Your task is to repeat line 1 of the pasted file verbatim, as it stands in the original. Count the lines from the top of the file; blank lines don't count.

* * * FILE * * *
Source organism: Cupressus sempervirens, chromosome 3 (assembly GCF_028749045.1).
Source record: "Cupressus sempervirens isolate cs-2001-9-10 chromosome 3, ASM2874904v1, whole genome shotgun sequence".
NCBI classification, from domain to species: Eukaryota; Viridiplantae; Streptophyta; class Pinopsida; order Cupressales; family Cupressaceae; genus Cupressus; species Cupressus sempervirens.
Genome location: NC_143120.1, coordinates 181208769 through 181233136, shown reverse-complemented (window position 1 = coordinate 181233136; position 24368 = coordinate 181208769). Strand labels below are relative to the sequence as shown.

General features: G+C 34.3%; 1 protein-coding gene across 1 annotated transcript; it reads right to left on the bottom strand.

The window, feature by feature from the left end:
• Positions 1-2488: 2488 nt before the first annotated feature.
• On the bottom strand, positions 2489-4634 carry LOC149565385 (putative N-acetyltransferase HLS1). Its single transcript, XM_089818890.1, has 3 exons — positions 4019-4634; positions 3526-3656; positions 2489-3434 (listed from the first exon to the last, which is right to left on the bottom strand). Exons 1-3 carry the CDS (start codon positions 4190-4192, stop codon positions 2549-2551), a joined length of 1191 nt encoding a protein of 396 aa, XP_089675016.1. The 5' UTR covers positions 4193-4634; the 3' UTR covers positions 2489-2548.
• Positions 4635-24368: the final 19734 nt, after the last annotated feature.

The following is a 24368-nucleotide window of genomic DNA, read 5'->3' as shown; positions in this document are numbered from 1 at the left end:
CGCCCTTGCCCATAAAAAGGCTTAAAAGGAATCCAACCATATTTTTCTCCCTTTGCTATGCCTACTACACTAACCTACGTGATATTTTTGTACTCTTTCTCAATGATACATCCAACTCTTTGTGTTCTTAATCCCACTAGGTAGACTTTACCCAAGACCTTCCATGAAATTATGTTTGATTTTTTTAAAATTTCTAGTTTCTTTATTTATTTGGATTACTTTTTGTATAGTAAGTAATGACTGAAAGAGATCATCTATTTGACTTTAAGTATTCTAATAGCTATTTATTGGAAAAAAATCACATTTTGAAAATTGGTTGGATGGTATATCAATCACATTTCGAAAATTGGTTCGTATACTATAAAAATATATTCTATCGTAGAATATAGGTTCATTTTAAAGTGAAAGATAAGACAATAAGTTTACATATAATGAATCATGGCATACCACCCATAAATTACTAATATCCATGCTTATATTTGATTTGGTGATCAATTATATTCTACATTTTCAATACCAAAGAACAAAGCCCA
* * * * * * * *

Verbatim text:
Source organism: Cupressus sempervirens, chromosome 3 (assembly GCF_028749045.1).